When—and Why—Should Nutritional State Control Neurotransmitter Synthesis?

  • R. J. Wurtman
Part of the Journal of Neural Transmission book series (NEURAL SUPPL, volume 15)


The rates at which neurons synthesize such Group I neurotransmitters as serotonin, acetylcholine, and the catecholamines norepinephrine and dopamine depend physiologically on the availability to them of the circulating precursors for these compounds (tryptophan, choline and tyrosine, respectively). The concentrations of precursor in the circulation and in neurons change rapidly after food consumption, depending upon what is eaten. Nutrient intake thus normally influences the synthesis of these neurotransmitters. Neurons that emit signals by releasing serotonin, acetylcholine, dopamine, or norepinephrine participate in the control of a number of bodily functions and behaviors (e.g., hunger, food choice, sleep, alertness, sensitivity to environmental stimuli and disease states). Dietary manipulations (or the consumption of individual nutrients) can thus be used as tools for the experimental analysis of functions mediated by monoaminergic or cholinergic neurons, and as adjuncts in the treatment of some diseases of these neurons. It is unclear “why” the evolutionary process should have “allowed” the neurotransmission mediated by acetylcholine or the monoamine transmitters to be influenced by the vagaries of food choice. One possible benefit that might accrue to the organism as a result of this dependency would be the use of cholinergic or monoaminergic neurons as “sensors”, providing the brain with information about peripheral metabolic state. Thus carbohydrate consumption, which—by altering plasma amino acid levels accelerates brain serotonin synthesis—enhances the release of a transmitter (serotonin) that tends to diminish the animal’s desire to consume carbohydrates.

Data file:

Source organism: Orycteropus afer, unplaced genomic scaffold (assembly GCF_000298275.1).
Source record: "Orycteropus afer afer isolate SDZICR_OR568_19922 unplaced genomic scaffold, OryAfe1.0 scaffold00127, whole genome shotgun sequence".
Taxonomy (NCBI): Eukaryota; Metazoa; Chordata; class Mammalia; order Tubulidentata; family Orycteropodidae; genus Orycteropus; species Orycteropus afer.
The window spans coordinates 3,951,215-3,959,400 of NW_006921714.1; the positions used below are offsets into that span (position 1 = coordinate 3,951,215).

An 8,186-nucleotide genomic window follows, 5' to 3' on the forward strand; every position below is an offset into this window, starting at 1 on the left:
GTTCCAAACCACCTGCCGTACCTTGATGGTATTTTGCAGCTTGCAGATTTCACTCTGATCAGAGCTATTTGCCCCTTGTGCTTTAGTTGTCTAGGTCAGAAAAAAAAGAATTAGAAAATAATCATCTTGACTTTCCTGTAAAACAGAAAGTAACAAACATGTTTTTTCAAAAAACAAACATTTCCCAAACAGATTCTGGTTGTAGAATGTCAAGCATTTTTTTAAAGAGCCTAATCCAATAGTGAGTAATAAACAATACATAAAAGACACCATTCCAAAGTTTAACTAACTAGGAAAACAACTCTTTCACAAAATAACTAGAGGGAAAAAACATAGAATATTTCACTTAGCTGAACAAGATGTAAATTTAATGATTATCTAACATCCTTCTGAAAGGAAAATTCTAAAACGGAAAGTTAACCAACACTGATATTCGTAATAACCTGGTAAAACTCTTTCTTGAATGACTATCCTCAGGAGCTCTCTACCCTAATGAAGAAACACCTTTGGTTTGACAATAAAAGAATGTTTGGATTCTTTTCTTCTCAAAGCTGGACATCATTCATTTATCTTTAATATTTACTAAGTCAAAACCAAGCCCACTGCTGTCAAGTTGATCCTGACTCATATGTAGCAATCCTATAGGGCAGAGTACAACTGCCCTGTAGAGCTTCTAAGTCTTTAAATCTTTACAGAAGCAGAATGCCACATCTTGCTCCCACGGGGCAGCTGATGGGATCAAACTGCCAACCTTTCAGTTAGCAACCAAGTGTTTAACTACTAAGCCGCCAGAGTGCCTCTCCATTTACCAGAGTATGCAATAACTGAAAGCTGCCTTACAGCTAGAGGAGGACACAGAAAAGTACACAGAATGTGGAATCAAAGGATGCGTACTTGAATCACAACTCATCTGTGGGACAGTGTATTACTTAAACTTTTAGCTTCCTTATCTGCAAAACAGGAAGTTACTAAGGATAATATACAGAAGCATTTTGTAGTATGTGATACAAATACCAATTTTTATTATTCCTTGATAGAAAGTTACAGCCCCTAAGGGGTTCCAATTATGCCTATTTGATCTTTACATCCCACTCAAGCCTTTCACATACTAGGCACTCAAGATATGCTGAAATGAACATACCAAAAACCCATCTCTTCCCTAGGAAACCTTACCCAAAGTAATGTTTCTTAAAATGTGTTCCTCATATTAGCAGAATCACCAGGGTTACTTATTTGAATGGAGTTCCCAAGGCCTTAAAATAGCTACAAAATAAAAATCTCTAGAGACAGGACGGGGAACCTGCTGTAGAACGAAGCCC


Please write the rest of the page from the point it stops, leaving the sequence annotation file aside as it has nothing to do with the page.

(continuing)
Tyrosine Hydroxylase Tardive Dyskinesia Brain Serotonin Neurotransmitter Synthesis Tyrosine Level 
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Copyright information

© Springer-Verlag Wien 1979

Authors and Affiliations

  • R. J. Wurtman
    • 1
  1. 1.Department of Nutrition and Food ScienceLaboratory of Neuroendocrine RegulationCambridgeUSA

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